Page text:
Jump to content
Sign in to follow this  

Cox Cable reentering wireless

Recommended Posts

As some of you remember, Cox has flirted with wireless for a long time. They were part of the Pivot MVNO outlining the Sprint network. The they were part of SpectrumCo that acquired a nationwide 10x10MHz spectrum that was then sold to Verizon. Then Independently they acquired 700Mhz spectrum that was then sold to AT&T and USCC. They also acquired AWS spectrum that Now it seems that they want to reenter the fray. They can always become a Verizon MVNO like their Cableco cohorts. 

Cox's interest in pursuing mobile again is underscored by some recent postings by the company and its employees. Cox's Tony Krueck wrote on LinkedIn four months ago that he is "establishing and leading the team to design, develop, and launch a retail wireless line of business for Cox Communications." And recent Cox job postings mention a "newly introduced Cox Mobile wireless offering" and a "Retail Wireless Services launch."

Cox also is among a number of cable companies that have registered to bid in the FCC's upcoming CBRS 3.5GHz spectrum auction. There are widespread indications that Charter and others are considering using that spectrum to construct their own mobile networks in select locations. Their goal would be to reduce the amount of money they pay to their MVNO partners by offloading their customers' mobile traffic onto their own CBRS networks.


  • Like 3

Share this post

Link to post
Share on other sites

Join the conversation

You can post now and register later. If you have an account, sign in now to post with your account.

Reply to this topic...

×   Pasted as rich text.   Paste as plain text instead

  Only 75 emoji are allowed.

×   Your link has been automatically embedded.   Display as a link instead

×   Your previous content has been restored.   Clear editor

×   You cannot paste images directly. Upload or insert images from URL.

Sign in to follow this  

  • large.unreadcontent.png.6ef00db54e758d06

  • gallery_1_23_9202.png

  • Posts

    • A full deployment has never been T-Mobile's strategy, and that's why they've never been the best in Seattle. Despite having the best site density (by a lot), their network experience falls far short of AT&T, Sprint and even Verizon now, who I would have claimed was in last place a year ago.  The trend for the last 4 years has been that AT&T and Verizon never climb a tower without deploying every LTE technology available at that time. Even today, the same cannot be said for T-Mobile.  I would estimate that more than 35% of T-Mobile sites in Seattle are still midband only. And some are still B2-only whereas others are B4-only. That makes coverage/capacity inconsistent between sites and handovers at the edge of cell sloppy, to say the least. To really compete with the big two, they're going to have to rethink the way they're deploying their RAN and stop deploying the minimum needed to get by. Hopefully we see those changes going forward, because they definitely have the economies of scale necessary to do so now.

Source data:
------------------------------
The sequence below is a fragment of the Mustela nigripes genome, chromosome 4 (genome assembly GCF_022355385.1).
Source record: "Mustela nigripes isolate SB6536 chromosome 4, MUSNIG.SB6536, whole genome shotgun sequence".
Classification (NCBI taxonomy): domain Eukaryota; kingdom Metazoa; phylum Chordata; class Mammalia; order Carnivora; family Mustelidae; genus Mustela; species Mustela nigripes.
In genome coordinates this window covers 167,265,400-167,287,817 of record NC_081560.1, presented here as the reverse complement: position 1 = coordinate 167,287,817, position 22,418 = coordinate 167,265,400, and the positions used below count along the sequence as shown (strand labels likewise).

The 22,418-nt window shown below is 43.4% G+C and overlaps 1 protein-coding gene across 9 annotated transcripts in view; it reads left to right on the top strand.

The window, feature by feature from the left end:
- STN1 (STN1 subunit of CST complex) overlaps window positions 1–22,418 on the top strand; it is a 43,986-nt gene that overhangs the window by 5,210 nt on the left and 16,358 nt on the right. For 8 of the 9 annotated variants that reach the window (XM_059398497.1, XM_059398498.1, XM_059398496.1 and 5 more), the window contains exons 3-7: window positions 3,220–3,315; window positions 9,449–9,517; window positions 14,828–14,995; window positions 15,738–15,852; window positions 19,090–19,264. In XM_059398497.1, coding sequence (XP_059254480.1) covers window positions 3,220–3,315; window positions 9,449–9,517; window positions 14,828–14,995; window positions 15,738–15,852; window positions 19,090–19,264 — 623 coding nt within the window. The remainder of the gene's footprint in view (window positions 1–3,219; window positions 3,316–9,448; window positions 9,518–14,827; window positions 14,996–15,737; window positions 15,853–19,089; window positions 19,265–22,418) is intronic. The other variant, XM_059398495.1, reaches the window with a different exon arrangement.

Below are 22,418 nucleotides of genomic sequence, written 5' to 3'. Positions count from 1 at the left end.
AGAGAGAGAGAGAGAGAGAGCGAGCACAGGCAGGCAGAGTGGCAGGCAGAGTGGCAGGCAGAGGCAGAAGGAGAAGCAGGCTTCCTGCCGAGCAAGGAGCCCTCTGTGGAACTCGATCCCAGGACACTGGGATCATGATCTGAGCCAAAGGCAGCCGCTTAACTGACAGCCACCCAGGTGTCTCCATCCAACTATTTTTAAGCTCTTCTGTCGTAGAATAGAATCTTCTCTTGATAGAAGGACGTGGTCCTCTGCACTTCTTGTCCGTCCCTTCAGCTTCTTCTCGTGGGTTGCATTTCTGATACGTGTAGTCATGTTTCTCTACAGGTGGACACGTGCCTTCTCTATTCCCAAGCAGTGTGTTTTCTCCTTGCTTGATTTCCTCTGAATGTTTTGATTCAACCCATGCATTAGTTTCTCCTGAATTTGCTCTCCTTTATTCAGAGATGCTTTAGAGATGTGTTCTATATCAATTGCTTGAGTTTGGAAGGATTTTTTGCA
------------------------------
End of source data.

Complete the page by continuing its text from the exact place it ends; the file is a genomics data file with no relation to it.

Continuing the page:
• Factory reset it and make sure it has a good GPS signal. After a factory reset it should get it within a couple weeks assuming that it has a good GPS lock. Sent from my Pixel 4 XL using Tapatalk
    • Don't forget that the US Government paid AT&T $6.5 billion to deploy B14 FirstNet spectrum.  AT&T took advantage of those subsidized tower climbs to upgrade its own infrastructure to 5G-ready, and add all of its spectrum holdings.  Smart move. T-Mobile doesn't have that subsidy, but I agree that any tower they're going to touch from here on out should be fully upgraded, and I think we'll see that with the Sprint "keep" sites for sure, plus anywhere they add NR equipment.
    • I know on mine anytime I make a call it switches to 1x for the duration of the call and then goes back to LTE when the call is over.  I am able to VOLTE when out in town though.  Maybe soon.
  • Recently Browsing

    No registered users viewing this page.

  • Create New...